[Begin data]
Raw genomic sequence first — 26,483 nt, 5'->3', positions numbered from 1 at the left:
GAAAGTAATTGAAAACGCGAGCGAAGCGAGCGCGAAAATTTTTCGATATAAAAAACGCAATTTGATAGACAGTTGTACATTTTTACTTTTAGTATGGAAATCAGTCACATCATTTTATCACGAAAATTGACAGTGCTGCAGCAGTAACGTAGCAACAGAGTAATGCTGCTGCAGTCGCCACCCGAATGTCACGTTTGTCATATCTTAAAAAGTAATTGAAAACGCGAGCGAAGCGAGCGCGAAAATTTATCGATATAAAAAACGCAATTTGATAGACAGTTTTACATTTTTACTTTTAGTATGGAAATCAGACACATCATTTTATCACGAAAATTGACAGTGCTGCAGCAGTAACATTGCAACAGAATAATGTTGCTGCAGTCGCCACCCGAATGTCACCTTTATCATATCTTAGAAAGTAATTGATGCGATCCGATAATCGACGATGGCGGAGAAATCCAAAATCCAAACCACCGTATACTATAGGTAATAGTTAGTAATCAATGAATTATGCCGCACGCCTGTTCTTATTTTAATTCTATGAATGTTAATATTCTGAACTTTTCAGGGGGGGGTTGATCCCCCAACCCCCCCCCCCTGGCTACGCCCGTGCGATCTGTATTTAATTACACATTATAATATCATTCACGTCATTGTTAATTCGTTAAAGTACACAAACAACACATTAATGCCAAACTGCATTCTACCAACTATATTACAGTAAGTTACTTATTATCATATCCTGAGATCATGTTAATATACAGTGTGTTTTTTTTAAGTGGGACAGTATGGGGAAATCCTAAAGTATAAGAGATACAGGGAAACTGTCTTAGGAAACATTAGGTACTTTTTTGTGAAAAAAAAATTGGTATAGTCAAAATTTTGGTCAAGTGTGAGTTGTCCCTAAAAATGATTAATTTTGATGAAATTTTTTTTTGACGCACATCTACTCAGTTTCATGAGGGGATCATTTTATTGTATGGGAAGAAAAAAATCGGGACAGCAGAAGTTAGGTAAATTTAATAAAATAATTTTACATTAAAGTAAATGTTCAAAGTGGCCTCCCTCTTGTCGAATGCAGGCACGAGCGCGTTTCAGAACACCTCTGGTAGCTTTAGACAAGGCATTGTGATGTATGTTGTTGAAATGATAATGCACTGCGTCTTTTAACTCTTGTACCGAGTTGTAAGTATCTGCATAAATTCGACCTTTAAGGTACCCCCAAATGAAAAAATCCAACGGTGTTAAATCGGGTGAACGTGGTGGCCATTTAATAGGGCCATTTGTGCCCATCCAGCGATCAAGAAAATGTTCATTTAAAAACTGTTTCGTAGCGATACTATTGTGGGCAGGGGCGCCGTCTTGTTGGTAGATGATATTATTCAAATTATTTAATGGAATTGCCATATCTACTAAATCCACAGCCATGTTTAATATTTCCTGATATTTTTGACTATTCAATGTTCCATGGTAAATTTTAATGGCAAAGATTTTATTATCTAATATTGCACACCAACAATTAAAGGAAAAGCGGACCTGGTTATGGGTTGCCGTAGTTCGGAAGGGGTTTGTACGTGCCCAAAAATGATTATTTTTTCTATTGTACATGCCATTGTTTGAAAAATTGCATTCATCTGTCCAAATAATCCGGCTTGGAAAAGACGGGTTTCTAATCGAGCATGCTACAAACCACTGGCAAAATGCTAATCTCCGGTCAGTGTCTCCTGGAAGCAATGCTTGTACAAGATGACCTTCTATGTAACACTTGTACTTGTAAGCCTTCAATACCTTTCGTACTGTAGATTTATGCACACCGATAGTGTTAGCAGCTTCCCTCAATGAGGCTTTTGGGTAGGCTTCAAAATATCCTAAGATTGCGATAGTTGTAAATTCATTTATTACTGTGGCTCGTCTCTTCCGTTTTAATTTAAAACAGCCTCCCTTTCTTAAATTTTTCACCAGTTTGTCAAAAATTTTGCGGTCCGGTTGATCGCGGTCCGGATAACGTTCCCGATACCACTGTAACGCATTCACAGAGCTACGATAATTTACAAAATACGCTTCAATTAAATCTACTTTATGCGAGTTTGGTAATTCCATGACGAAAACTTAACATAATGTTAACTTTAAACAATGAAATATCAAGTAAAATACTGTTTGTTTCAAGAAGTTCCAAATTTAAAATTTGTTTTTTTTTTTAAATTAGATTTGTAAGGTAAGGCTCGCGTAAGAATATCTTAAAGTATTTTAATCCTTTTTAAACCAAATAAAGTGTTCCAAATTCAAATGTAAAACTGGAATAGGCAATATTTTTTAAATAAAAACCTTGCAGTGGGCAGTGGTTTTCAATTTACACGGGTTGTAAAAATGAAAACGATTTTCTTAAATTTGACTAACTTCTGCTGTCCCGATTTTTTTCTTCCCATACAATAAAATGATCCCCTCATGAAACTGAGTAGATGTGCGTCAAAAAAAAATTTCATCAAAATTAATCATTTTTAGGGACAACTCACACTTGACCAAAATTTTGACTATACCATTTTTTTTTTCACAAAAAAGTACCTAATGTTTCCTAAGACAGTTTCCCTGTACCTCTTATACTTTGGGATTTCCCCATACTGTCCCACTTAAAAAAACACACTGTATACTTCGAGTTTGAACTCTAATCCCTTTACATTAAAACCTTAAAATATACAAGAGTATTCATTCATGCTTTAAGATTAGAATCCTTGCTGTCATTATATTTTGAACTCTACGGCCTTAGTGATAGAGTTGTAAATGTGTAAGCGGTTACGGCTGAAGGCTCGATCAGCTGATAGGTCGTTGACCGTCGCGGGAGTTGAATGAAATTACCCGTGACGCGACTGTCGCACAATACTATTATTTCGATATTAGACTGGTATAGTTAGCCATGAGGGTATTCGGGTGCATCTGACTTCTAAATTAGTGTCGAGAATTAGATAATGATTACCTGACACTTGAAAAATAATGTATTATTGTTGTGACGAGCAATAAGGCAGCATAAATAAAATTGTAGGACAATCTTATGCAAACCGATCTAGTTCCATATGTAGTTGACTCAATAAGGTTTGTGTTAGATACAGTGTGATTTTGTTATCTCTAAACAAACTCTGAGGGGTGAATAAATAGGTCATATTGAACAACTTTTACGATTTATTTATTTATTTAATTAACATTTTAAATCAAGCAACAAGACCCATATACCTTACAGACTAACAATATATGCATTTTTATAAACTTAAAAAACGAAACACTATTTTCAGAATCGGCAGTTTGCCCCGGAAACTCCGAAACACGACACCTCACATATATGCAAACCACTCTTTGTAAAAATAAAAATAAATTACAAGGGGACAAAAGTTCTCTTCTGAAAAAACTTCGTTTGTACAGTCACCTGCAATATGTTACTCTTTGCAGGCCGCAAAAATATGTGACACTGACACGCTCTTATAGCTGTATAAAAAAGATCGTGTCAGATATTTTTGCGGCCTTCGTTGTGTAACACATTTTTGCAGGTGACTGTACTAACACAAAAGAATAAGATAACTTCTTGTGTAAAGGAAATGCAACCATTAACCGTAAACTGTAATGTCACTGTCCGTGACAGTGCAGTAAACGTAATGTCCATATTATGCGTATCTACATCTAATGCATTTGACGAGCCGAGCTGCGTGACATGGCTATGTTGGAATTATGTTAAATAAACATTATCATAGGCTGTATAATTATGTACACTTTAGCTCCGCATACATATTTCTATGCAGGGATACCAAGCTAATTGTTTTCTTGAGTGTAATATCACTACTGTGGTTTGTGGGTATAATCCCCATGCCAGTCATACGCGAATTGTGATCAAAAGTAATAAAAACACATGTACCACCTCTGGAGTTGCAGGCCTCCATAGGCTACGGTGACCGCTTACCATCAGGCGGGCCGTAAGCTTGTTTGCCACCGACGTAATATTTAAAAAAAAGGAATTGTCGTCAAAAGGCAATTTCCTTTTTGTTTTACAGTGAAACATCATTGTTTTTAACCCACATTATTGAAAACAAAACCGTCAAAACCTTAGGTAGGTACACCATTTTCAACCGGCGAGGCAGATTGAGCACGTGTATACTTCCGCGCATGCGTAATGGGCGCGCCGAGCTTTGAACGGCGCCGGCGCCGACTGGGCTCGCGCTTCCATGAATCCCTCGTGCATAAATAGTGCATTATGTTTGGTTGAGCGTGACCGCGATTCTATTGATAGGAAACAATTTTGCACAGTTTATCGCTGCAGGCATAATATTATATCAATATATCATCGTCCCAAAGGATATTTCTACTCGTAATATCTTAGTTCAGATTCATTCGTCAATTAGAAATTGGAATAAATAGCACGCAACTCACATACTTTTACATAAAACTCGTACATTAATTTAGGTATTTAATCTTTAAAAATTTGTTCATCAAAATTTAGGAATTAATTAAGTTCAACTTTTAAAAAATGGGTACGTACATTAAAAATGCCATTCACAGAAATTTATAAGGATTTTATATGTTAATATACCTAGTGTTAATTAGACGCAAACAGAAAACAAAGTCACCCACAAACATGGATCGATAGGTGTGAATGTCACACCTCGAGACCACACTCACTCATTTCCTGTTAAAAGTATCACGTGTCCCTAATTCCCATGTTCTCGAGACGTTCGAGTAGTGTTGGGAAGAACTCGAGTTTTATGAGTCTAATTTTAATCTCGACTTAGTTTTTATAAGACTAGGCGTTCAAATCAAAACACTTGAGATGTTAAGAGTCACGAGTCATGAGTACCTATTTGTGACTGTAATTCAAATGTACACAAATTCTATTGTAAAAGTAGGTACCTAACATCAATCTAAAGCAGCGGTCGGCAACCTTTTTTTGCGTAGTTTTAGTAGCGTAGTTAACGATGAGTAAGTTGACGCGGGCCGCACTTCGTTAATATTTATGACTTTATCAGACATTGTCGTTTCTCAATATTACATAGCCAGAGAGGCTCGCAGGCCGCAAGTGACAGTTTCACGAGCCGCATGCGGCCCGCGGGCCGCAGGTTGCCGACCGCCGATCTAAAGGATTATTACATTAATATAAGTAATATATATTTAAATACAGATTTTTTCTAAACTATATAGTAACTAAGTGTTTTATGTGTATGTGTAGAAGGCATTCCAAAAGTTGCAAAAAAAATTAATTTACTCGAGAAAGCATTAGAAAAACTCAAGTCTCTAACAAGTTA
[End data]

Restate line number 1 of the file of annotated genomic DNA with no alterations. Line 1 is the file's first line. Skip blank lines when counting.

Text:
Raw genomic sequence first — 26,483 nt, 5'->3', positions numbered from 1 at the left: